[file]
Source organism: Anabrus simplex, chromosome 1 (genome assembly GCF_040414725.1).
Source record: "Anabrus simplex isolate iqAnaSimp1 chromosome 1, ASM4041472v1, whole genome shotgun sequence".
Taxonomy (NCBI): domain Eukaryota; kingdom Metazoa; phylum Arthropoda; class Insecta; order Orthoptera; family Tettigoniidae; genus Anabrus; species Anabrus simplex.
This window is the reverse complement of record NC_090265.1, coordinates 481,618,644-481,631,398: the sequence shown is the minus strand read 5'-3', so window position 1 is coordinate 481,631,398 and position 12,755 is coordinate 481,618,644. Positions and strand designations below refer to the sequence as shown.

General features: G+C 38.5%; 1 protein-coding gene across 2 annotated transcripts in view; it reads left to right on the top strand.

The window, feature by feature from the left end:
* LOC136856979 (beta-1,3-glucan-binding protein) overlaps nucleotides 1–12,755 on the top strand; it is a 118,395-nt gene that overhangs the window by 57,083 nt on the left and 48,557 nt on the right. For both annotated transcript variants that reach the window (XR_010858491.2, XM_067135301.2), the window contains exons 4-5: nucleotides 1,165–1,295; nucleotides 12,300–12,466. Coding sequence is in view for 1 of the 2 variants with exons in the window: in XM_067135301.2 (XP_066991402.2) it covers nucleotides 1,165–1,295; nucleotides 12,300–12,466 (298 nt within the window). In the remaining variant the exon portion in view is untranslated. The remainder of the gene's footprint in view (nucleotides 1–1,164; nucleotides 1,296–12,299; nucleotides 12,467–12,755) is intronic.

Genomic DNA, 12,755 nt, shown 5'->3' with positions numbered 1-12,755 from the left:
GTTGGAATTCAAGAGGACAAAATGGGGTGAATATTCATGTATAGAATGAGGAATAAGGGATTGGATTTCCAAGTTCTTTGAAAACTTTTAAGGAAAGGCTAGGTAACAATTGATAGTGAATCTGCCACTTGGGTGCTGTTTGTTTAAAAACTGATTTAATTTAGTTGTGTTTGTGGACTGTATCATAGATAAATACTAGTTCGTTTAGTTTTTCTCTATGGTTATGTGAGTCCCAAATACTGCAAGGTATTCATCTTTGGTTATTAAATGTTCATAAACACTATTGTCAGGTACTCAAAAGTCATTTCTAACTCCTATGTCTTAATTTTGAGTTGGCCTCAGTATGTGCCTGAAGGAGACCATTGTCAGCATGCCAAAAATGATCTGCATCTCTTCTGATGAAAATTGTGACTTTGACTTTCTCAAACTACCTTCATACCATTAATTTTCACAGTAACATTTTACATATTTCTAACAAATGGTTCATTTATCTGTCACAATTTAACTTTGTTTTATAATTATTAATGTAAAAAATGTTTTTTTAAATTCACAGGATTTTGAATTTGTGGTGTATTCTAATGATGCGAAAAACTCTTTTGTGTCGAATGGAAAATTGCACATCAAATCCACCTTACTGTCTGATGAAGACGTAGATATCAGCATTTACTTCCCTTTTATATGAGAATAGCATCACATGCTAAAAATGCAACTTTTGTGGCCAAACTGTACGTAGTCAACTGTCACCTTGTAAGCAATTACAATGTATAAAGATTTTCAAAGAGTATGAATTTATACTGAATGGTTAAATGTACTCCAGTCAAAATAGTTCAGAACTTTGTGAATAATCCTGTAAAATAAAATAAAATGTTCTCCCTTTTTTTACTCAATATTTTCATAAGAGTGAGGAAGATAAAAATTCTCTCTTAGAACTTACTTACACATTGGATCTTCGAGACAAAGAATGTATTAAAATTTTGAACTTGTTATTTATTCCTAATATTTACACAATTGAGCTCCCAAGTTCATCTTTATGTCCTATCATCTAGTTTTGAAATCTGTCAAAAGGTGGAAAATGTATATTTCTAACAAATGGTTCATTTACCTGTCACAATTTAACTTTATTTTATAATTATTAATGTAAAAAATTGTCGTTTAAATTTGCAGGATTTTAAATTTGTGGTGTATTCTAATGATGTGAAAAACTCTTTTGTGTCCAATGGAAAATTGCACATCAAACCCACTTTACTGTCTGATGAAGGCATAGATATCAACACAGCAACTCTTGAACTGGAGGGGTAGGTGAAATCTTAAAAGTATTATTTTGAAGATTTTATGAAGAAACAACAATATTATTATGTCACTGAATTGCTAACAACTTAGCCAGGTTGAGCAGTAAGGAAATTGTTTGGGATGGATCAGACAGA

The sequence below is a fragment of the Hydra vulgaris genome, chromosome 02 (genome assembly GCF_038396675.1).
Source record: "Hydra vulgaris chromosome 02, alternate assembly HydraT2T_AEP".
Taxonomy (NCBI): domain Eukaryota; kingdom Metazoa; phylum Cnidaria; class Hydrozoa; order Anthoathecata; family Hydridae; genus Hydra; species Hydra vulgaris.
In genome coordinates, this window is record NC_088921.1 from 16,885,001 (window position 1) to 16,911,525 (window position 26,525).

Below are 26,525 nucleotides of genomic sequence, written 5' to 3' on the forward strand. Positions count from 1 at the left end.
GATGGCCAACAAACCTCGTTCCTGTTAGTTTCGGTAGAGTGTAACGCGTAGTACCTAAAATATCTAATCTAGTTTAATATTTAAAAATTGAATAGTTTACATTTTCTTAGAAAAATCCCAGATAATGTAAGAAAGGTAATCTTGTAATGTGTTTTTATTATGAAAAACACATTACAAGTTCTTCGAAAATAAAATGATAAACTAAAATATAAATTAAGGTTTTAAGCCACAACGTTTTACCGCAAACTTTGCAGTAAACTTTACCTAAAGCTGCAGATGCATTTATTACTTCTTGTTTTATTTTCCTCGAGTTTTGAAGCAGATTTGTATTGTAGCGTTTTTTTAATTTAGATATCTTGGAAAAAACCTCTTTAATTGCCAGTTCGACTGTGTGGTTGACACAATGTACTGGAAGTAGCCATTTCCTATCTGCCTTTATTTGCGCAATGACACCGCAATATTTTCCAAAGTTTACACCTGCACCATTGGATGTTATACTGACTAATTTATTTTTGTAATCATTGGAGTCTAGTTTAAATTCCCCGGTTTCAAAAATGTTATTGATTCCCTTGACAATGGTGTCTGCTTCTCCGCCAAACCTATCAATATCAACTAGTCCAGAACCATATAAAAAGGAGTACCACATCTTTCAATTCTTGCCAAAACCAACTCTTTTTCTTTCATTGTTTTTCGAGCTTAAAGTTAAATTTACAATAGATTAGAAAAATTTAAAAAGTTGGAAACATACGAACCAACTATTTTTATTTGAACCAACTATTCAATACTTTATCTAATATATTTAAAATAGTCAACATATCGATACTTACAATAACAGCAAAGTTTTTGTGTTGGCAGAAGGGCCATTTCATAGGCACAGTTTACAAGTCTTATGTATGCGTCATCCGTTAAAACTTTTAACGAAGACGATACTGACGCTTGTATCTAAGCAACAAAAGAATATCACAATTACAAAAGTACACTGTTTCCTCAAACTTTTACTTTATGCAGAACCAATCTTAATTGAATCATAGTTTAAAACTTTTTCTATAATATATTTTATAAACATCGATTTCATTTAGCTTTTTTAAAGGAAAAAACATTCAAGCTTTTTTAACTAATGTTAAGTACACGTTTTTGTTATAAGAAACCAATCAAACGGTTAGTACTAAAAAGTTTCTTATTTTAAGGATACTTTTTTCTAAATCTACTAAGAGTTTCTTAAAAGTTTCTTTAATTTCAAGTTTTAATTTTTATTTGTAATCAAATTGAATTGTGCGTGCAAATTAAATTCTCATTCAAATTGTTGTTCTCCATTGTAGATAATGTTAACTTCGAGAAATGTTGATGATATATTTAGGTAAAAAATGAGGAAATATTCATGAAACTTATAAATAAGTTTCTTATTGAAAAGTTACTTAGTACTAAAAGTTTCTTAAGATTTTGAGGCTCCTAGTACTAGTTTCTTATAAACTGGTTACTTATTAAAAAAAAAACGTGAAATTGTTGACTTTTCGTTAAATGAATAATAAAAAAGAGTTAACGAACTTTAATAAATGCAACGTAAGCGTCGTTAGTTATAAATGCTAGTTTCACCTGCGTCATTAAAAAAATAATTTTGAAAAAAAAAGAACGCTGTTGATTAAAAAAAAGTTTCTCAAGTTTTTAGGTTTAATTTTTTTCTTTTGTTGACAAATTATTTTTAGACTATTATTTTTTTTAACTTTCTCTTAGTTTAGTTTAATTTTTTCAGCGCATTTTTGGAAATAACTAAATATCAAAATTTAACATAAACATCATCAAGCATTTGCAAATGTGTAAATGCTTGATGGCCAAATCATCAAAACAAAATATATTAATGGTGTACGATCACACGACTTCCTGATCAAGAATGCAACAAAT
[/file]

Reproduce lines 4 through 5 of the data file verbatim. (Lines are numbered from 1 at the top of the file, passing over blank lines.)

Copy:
This window is the reverse complement of record NC_090265.1, coordinates 481,618,644-481,631,398: the sequence shown is the minus strand read 5'-3', so window position 1 is coordinate 481,631,398 and position 12,755 is coordinate 481,618,644. Positions and strand designations below refer to the sequence as shown.

General features: G+C 38.5%; 1 protein-coding gene across 2 annotated transcripts in view; it reads left to right on the top strand.